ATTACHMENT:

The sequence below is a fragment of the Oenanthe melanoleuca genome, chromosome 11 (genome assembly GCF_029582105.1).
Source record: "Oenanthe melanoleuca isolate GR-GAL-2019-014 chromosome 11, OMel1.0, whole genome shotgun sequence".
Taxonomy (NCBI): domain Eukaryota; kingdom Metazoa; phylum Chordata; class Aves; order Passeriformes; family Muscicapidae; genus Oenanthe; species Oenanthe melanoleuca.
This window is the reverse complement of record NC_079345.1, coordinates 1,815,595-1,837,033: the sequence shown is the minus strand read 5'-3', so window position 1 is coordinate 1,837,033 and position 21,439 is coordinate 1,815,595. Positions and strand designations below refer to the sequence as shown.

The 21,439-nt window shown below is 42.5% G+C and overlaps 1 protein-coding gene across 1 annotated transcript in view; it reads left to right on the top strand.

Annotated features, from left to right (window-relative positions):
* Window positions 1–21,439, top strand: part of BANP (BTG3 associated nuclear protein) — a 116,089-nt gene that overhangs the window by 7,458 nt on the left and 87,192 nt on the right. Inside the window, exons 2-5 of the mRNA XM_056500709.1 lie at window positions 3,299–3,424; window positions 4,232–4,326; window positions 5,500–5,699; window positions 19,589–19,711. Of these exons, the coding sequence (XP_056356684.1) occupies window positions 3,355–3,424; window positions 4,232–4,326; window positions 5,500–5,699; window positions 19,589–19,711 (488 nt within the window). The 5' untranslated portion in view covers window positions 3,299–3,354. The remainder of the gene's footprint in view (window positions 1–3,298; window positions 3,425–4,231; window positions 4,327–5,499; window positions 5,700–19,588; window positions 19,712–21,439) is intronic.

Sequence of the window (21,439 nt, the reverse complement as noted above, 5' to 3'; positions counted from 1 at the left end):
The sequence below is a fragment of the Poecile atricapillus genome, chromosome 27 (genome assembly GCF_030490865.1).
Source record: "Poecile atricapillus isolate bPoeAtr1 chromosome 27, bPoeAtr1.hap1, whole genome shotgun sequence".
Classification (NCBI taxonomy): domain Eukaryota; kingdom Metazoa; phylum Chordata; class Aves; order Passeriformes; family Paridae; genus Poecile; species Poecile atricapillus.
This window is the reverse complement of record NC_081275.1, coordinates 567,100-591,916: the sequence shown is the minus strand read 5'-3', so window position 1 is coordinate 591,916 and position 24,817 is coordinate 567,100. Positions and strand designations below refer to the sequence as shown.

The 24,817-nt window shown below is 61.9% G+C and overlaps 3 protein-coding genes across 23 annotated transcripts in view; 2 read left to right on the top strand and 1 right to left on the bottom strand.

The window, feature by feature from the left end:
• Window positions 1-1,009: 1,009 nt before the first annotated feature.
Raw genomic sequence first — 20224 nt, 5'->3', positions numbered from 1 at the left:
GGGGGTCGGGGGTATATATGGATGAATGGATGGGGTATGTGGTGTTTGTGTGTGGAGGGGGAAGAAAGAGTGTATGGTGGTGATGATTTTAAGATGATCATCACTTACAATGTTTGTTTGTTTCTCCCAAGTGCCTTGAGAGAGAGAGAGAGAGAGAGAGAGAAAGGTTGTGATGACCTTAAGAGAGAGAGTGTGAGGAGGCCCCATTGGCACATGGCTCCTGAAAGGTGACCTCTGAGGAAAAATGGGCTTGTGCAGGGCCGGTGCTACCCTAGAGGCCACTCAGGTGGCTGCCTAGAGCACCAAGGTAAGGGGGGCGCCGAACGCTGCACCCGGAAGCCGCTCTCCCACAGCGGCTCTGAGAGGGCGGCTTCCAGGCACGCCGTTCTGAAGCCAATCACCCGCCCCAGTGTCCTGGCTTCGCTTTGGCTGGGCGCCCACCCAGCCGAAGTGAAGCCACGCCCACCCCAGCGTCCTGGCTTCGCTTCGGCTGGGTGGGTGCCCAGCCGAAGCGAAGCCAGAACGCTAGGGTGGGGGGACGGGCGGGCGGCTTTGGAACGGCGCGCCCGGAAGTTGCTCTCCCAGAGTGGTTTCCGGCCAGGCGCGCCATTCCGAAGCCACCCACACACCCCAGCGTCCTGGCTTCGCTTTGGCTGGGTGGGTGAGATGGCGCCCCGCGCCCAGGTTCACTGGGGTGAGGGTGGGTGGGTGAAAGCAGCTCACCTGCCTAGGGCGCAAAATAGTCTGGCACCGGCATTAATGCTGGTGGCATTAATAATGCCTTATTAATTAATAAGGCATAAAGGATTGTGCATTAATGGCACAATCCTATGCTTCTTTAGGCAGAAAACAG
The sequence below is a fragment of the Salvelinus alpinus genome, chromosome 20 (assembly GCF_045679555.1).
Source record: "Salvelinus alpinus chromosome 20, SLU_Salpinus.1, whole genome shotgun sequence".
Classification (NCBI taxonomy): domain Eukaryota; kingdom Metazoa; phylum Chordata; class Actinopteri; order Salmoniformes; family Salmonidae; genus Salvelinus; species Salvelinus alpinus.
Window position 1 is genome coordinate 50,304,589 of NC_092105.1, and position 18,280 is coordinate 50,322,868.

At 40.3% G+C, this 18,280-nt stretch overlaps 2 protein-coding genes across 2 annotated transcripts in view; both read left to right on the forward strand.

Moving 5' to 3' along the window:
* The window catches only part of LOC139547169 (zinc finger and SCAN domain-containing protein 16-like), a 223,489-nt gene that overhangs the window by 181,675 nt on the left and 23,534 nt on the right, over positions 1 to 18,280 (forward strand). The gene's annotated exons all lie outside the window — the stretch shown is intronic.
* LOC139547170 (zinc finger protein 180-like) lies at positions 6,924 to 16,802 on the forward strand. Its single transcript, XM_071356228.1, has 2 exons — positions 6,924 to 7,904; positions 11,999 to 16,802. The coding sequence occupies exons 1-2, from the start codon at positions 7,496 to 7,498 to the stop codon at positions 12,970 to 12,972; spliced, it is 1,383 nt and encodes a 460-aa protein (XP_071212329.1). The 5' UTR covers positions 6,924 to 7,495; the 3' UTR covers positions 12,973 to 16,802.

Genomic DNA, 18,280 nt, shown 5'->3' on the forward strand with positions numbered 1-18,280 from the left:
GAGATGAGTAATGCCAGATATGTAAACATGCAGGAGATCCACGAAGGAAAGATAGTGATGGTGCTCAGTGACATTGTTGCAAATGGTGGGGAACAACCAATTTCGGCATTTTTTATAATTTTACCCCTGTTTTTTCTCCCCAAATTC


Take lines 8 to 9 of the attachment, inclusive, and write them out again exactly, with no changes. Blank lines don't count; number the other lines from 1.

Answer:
Sequence of the window (21,439 nt, the reverse complement as noted above, 5' to 3'; positions counted from 1 at the left end):
The sequence below is a fragment of the Poecile atricapillus genome, chromosome 27 (genome assembly GCF_030490865.1).